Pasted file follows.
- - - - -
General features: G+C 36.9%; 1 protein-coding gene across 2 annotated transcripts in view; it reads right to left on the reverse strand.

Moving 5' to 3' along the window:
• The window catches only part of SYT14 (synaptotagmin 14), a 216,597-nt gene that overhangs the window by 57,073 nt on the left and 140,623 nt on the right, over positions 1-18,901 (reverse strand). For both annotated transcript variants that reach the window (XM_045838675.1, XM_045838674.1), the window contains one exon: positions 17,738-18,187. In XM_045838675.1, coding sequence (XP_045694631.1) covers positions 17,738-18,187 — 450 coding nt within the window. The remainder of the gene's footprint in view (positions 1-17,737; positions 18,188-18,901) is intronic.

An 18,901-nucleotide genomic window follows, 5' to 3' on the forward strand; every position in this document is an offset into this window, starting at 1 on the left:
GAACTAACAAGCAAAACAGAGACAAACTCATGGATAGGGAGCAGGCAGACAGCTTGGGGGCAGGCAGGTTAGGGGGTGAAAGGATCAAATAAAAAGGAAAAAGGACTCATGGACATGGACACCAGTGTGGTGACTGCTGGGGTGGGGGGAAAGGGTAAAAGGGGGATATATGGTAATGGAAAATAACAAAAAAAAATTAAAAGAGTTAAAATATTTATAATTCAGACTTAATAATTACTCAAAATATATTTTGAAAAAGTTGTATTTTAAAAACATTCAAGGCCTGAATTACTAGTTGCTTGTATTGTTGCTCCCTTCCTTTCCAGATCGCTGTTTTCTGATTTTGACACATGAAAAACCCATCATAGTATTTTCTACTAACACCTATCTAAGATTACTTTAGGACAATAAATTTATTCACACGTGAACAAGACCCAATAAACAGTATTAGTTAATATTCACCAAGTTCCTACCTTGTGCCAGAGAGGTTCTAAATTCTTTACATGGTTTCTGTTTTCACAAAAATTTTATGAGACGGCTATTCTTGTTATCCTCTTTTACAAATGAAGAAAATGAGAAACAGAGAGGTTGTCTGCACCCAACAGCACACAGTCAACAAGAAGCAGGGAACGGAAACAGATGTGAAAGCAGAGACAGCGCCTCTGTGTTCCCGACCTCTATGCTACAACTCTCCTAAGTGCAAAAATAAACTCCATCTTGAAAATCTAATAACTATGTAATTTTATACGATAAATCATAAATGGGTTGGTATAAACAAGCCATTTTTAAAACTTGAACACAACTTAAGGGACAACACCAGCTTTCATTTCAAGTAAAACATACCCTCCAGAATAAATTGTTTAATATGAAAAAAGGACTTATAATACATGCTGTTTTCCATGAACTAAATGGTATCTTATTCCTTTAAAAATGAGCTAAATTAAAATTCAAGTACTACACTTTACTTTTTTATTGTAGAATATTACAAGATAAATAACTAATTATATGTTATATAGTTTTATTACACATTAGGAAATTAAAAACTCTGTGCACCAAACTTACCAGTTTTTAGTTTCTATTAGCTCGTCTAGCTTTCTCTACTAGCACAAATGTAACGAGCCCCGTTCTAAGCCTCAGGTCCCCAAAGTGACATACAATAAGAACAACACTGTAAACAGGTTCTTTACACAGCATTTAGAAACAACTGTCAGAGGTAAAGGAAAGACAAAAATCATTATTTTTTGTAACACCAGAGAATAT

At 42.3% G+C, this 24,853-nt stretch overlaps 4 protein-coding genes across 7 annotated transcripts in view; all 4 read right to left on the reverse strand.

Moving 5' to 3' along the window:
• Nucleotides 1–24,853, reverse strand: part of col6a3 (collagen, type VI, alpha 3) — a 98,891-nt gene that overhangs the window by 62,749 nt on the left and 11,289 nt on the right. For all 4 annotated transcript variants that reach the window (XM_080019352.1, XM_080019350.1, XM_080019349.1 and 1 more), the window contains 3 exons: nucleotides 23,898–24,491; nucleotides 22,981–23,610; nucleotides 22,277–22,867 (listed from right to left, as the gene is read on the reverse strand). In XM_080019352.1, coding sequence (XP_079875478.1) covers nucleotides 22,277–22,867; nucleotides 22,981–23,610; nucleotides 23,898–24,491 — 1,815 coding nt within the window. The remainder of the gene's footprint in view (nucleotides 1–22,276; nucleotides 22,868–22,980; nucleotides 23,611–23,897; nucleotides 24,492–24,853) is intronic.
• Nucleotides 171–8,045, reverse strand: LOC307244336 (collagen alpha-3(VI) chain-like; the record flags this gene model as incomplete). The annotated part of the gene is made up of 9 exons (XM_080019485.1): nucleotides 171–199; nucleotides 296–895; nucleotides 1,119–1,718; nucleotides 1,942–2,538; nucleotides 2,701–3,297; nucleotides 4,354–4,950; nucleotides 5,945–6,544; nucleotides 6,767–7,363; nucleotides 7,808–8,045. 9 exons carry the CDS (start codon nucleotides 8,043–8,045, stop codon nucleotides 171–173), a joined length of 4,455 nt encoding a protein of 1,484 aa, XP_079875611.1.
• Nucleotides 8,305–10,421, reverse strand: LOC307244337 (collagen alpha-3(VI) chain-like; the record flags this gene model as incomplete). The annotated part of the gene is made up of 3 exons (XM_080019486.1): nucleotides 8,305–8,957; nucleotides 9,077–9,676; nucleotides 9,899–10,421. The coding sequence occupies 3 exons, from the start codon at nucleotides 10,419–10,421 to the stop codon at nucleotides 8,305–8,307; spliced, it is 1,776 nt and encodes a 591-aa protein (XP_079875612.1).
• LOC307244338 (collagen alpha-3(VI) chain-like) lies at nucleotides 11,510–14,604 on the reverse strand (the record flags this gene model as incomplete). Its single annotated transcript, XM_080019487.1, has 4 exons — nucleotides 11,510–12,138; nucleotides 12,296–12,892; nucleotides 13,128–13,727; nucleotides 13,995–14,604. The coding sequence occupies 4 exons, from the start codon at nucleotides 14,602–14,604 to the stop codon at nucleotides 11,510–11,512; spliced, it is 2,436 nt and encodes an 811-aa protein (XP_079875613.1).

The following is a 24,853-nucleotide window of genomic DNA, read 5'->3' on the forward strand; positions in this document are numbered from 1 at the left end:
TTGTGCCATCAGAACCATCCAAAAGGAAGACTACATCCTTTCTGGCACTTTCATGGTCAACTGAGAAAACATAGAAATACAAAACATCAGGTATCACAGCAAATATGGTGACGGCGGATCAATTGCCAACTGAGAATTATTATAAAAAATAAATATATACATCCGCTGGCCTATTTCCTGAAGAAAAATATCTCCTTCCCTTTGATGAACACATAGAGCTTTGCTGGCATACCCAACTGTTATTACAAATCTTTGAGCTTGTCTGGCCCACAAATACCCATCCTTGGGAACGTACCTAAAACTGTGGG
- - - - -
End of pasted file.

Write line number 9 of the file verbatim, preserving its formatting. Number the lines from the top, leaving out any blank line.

• Nucleotides 171–8,045, reverse strand: LOC307244336 (collagen alpha-3(VI) chain-like; the record flags this gene model as incomplete). The annotated part of the gene is made up of 9 exons (XM_080019485.1): nucleotides 171–199; nucleotides 296–895; nucleotides 1,119–1,718; nucleotides 1,942–2,538; nucleotides 2,701–3,297; nucleotides 4,354–4,950; nucleotides 5,945–6,544; nucleotides 6,767–7,363; nucleotides 7,808–8,045. 9 exons carry the CDS (start codon nucleotides 8,043–8,045, stop codon nucleotides 171–173), a joined length of 4,455 nt encoding a protein of 1,484 aa, XP_079875611.1.